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Old 16-09-2008, 14:25   #1
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Teak wood blackened spots, any cure?

Somewhere in the past, prior to my ownership, I think water has wicked up under the teak cabin sole on my boat.
The wood (teak) sole has blackened in some spots, noticeably where the wood is fastened/screwed down to stringers.

I have sanded the black spots, bleached them and thought they were "fixed" only to find as soon as they are given a finish coat, they magically re-appear.

The center of the cabin passageway doesn't have any spots. They are only at the outside edge boards, which leads me to think, when sailing healed over, bilge water may have intruded.

Does anyone have the secret to refinish without replacing wood? I have suspicion replacement is the only cure.

I know if there is any solution, someone on this site will have it.

Thank you in advance,


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Old 16-09-2008, 17:14   #2
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I have used wood bleach in the past but I recall it worked only on bare wood. I have a cabin sole with the same issue. Looking for some help here also.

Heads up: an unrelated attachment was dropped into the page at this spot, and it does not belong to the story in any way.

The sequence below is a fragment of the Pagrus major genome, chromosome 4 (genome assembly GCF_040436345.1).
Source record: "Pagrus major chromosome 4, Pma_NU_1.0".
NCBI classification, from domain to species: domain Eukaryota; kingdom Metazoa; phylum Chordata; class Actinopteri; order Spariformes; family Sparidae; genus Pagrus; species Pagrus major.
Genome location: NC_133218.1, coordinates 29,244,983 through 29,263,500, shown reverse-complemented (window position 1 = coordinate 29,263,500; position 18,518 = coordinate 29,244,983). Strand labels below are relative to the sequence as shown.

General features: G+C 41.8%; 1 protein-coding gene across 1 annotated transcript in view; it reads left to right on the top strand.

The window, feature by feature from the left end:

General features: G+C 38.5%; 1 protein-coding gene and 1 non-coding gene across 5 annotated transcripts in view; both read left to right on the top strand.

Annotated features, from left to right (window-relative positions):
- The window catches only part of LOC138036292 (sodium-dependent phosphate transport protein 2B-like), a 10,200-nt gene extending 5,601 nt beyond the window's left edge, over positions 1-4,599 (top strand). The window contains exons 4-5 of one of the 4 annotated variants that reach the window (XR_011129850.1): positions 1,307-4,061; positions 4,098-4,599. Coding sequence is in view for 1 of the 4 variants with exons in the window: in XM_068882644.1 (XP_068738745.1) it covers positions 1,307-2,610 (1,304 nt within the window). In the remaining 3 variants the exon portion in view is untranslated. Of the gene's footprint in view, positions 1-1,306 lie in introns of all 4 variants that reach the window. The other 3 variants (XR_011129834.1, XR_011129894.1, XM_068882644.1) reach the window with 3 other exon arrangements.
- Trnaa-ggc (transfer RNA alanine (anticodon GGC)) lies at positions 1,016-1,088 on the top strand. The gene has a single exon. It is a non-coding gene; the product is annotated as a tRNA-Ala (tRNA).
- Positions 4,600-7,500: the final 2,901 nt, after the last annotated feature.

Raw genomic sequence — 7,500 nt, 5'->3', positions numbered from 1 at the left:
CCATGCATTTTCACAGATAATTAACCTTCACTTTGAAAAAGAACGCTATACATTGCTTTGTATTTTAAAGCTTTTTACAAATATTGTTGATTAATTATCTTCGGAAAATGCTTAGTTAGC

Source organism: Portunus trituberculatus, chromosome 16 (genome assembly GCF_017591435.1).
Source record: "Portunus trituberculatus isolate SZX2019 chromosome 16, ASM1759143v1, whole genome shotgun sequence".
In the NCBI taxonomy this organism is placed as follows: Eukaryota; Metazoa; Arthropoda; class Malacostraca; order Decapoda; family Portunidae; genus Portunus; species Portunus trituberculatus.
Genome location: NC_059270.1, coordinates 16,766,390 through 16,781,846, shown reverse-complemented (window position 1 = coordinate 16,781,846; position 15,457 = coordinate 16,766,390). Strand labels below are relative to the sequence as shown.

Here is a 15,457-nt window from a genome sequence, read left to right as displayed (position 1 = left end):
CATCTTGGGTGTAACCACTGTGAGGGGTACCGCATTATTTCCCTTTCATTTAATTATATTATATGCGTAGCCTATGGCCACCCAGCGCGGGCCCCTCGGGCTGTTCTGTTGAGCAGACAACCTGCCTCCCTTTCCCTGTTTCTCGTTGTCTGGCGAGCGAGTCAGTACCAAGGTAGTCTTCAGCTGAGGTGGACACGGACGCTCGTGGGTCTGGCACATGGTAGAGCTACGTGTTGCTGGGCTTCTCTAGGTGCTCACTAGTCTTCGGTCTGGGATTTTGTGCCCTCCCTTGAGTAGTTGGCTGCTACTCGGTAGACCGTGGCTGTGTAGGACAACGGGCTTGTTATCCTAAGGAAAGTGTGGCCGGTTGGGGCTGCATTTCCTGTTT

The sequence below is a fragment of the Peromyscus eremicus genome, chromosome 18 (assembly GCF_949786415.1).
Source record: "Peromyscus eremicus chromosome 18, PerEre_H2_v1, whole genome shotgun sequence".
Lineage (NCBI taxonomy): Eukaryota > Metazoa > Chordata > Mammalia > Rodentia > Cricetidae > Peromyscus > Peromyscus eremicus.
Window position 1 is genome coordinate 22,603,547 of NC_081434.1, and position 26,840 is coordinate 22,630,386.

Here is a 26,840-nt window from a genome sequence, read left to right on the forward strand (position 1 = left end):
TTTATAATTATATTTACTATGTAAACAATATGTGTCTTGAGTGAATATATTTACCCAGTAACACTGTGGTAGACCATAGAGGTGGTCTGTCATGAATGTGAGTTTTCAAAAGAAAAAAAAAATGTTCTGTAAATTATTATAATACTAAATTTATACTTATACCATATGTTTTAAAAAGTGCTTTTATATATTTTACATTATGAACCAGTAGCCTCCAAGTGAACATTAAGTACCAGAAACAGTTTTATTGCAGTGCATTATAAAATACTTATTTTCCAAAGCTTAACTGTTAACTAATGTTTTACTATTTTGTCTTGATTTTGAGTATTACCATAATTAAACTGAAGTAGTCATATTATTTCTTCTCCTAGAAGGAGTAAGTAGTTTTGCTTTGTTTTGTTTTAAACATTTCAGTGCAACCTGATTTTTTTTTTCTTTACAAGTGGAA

Will & Muffin
Lucy the dog

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Old 17-09-2008, 05:57   #3
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The problem is that although you've treated the surface, the moisture is still in the lower ply's of the decking and it migrates to the surface over time. If the decking cannot be removed, you'll need to leave the surface unfinished for some time. If you have decking that can be removed and you can get at the back/underside, you can drill a series of holes into the decking (but not through!) in a regular patten that can later be filled with epoxy paste. It is a very time consuming process but by opening up the grain, the moisture can be "wicked" out by laying the decking out in a dry environment. You can somewhat hasten the process by applying a low level vacuum to the back of the decking. I've done this by "vacuum bagging" the decking with plastic and then leaving a shop vac run at low speed with the nozzel taped in place through a hole in the plastic. If you cannot remove the decking to get at the back side, you can still use the "hole" method although you would use fewer of them and later plug them with matching teak plugs.

Good luck!

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Old 29-10-2008, 12:07   #4
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I ran into a similar problem with my bulwarks, made of red fir and were fiber glassed over, when I had removed half of the fiberglass on one side I found large black and/or dark spots....too late now, I have to continue on and take it all off. I found to get the dark pots light was alot harder (actually impossible) than gettign the light places dark so I stained them with a walnut stain.
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Old 29-10-2008, 13:18   #5
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Hylyte has an excellent point, you first have to stop the source of the water first.